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Schuster Touts Microsoft Teams as 'The New OS' at IAMCP Event

Microsoft's top partner executive didn't mince words when it came to telling an audience of partners what the company considers to be its current top channel opportunity.

"The biggest, bar-none, opportunity for you right now is Teams," said Gavriella Schuster, vice president of One Commercial Partner (OCP) at Microsoft, during a keynote talk last week hosted by the Southern California chapter of the International Association of Microsoft Channel Partners (IAMCP). Taking place in Irvine, Calif., the talk was part of an event marking the 10-year anniversary of IAMCP SoCal. But with roughly 500 attendees from across the United States and abroad, multiple levels of sponsors, charity drives, and a roster of about three dozen Microsoft executives with whom partner attendees could network, the resulting event felt more like a scaled-down Inspire conference than a simple anniversary gala.

Schuster was the headliner of a keynote that comprised multiple OCP executives, partner spotlights and Q&As. In a talk that outlined market opportunities for Microsoft partners, she championed Teams as the biggest opportunity today the same way that SharePoint was 10 years ago, but better. "Teams is growing faster than SharePoint. The adoption of Teams is faster than SharePoint. The ability to build on Teams is better than it was on SharePoint," Schuster said, echoing her messaging around Teams from this summer's Inspire. "Teams is the new operating system, essentially, for a customer. It is where they will do everything that they need to do."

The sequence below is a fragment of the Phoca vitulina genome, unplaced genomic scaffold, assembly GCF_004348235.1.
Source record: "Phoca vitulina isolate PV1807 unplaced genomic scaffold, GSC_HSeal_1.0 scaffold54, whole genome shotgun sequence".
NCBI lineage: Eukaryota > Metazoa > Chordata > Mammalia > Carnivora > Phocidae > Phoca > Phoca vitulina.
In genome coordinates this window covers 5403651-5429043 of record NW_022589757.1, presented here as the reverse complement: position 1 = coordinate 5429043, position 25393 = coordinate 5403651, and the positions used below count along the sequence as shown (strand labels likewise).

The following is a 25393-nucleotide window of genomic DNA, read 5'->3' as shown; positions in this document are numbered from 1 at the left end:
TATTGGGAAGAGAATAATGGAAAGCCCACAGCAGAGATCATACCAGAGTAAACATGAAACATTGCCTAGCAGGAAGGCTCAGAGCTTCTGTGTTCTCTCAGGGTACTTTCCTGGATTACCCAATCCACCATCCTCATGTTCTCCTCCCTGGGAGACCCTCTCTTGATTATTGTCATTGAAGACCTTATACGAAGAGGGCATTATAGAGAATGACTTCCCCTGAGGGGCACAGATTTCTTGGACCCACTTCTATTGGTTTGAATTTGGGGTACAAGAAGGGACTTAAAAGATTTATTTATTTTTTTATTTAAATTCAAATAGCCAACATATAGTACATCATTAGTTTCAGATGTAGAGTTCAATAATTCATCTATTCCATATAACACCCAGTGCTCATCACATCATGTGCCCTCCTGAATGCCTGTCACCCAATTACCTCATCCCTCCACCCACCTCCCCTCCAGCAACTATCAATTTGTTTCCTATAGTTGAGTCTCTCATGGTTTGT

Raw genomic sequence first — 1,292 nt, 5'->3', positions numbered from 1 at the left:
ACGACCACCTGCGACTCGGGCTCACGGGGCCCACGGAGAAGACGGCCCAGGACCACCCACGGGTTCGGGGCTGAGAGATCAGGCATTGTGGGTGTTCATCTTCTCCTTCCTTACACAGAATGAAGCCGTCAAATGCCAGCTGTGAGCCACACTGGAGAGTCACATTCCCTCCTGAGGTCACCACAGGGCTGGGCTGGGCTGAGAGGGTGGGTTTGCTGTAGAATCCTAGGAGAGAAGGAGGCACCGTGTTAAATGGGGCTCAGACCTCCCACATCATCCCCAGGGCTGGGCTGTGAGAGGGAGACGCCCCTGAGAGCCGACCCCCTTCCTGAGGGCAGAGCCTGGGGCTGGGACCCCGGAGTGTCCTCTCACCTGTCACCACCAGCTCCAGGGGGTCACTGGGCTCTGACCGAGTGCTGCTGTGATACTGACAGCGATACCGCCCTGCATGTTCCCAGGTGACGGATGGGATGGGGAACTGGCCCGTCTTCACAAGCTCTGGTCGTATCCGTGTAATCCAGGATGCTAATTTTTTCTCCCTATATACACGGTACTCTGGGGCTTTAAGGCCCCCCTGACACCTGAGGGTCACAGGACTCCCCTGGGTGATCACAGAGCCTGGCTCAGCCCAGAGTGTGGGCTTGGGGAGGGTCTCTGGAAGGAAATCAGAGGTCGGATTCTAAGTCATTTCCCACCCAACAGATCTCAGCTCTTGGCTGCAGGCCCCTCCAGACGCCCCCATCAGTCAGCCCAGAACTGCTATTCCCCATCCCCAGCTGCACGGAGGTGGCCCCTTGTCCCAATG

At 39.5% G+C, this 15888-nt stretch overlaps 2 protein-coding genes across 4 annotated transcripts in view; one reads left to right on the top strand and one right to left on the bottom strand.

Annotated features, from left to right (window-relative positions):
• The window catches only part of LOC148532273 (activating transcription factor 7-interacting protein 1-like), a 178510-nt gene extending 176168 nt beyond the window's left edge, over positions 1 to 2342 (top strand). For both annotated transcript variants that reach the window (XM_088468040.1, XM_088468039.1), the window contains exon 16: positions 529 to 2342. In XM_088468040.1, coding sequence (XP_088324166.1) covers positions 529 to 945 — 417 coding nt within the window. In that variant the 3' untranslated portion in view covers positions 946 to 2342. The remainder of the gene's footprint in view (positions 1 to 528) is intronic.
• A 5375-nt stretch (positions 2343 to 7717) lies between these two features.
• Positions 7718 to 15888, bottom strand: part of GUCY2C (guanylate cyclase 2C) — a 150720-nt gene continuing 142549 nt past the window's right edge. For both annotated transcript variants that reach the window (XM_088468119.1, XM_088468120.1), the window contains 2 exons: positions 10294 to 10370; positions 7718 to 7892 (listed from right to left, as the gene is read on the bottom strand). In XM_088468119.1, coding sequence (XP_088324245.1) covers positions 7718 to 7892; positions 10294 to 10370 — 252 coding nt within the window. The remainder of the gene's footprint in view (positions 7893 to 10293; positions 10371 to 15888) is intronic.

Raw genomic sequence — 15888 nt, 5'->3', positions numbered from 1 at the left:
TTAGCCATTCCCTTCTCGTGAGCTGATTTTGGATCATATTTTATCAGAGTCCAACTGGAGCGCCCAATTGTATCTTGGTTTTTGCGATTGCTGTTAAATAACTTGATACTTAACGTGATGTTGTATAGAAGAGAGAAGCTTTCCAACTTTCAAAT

Along with Teams, Schuster spotlighted Microsoft 365 security, Dynamics 365 and PowerApps, Azure migrations, and analytics and artificial intelligence (AI) as key opportunity areas for partners today. She also urged partners to start exploring lines of business based on quantum computing, mixed reality and Internet of Things (IoT) as these technologies become more refined and grow in consumer acceptance.

Teams, however, is the undisputed centerpiece of Microsoft's current channel strategy. Over the past year, the company has been heavily focused on making the Teams feature set richer, expanding its availability and drumming up partner excitement over the product. Brent Combest, general manager of U.S. OCP whose IAMCP presentation preceded Schuster's, said that it shouldn't be difficult for partners to figure out that Microsoft's current goals for its channel revolve largely around Teams. "Follow the money," he said, referring to Microsoft's myriad investments in the collaboration tool.

Combest also included a discussion of what characteristics a partner must have to gain Microsoft's attention and largesse. Chief among these characteristics, according to Combest, is a unique value proposition. "Differentiation is the cornerstone" of a good partner strategy, he said. Combest encouraged attendees to have a focused vertical strategy, develop expertise in specific solutions, create their own intellectual property, and foster a "healthy dose of paranoia" that drives them to excel above their competitors. It's no longer enough for a partner, even a successful one, to rest its laurels on its track record, he noted: "I'm looking for pioneers."

Microsoft and Partner Culture